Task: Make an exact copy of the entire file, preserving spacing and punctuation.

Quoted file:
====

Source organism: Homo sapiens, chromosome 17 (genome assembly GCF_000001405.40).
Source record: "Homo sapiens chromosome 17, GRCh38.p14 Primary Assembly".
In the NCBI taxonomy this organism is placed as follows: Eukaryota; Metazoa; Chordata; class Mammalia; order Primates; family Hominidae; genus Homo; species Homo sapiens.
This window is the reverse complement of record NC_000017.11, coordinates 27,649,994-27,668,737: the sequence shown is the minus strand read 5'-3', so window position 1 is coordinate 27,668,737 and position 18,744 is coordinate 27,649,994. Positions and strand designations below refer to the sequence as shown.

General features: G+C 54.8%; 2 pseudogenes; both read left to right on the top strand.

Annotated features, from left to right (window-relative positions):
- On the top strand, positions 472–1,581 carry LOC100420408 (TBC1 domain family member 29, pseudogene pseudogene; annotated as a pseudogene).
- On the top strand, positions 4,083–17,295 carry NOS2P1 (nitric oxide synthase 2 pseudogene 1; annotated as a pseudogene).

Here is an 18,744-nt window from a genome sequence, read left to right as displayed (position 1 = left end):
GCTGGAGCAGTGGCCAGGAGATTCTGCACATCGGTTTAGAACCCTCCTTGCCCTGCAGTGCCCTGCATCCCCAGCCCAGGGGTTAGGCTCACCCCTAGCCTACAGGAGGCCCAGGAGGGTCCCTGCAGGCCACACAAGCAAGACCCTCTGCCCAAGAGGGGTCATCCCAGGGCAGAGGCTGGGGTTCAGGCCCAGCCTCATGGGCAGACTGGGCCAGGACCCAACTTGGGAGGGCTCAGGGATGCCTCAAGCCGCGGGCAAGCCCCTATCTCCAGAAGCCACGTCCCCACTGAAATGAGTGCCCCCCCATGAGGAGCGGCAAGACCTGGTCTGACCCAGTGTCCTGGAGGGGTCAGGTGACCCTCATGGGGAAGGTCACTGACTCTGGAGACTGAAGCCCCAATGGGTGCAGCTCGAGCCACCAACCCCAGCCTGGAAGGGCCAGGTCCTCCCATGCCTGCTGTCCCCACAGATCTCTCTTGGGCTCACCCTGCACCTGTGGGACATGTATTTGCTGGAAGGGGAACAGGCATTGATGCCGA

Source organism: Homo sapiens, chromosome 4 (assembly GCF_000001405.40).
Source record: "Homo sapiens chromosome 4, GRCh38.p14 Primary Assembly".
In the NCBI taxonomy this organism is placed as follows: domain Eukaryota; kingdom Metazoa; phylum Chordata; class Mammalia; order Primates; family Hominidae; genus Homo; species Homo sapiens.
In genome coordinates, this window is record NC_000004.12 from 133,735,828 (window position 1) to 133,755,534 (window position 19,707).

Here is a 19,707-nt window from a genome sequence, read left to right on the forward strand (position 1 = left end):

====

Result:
Source organism: Homo sapiens, chromosome 17 (genome assembly GCF_000001405.40).
Source record: "Homo sapiens chromosome 17, GRCh38.p14 Primary Assembly".
In the NCBI taxonomy this organism is placed as follows: Eukaryota; Metazoa; Chordata; class Mammalia; order Primates; family Hominidae; genus Homo; species Homo sapiens.
This window is the reverse complement of record NC_000017.11, coordinates 27,649,994-27,668,737: the sequence shown is the minus strand read 5'-3', so window position 1 is coordinate 27,668,737 and position 18,744 is coordinate 27,649,994. Positions and strand designations below refer to the sequence as shown.

General features: G+C 54.8%; 2 pseudogenes; both read left to right on the top strand.

Annotated features, from left to right (window-relative positions):
- On the top strand, positions 472–1,581 carry LOC100420408 (TBC1 domain family member 29, pseudogene pseudogene; annotated as a pseudogene).
- On the top strand, positions 4,083–17,295 carry NOS2P1 (nitric oxide synthase 2 pseudogene 1; annotated as a pseudogene).

Here is an 18,744-nt window from a genome sequence, read left to right as displayed (position 1 = left end):
GCTGGAGCAGTGGCCAGGAGATTCTGCACATCGGTTTAGAACCCTCCTTGCCCTGCAGTGCCCTGCATCCCCAGCCCAGGGGTTAGGCTCACCCCTAGCCTACAGGAGGCCCAGGAGGGTCCCTGCAGGCCACACAAGCAAGACCCTCTGCCCAAGAGGGGTCATCCCAGGGCAGAGGCTGGGGTTCAGGCCCAGCCTCATGGGCAGACTGGGCCAGGACCCAACTTGGGAGGGCTCAGGGATGCCTCAAGCCGCGGGCAAGCCCCTATCTCCAGAAGCCACGTCCCCACTGAAATGAGTGCCCCCCCATGAGGAGCGGCAAGACCTGGTCTGACCCAGTGTCCTGGAGGGGTCAGGTGACCCTCATGGGGAAGGTCACTGACTCTGGAGACTGAAGCCCCAATGGGTGCAGCTCGAGCCACCAACCCCAGCCTGGAAGGGCCAGGTCCTCCCATGCCTGCTGTCCCCACAGATCTCTCTTGGGCTCACCCTGCACCTGTGGGACATGTATTTGCTGGAAGGGGAACAGGCATTGATGCCGA

Source organism: Homo sapiens, chromosome 4 (assembly GCF_000001405.40).
Source record: "Homo sapiens chromosome 4, GRCh38.p14 Primary Assembly".
In the NCBI taxonomy this organism is placed as follows: domain Eukaryota; kingdom Metazoa; phylum Chordata; class Mammalia; order Primates; family Hominidae; genus Homo; species Homo sapiens.
In genome coordinates, this window is record NC_000004.12 from 133,735,828 (window position 1) to 133,755,534 (window position 19,707).

Here is a 19,707-nt window from a genome sequence, read left to right on the forward strand (position 1 = left end):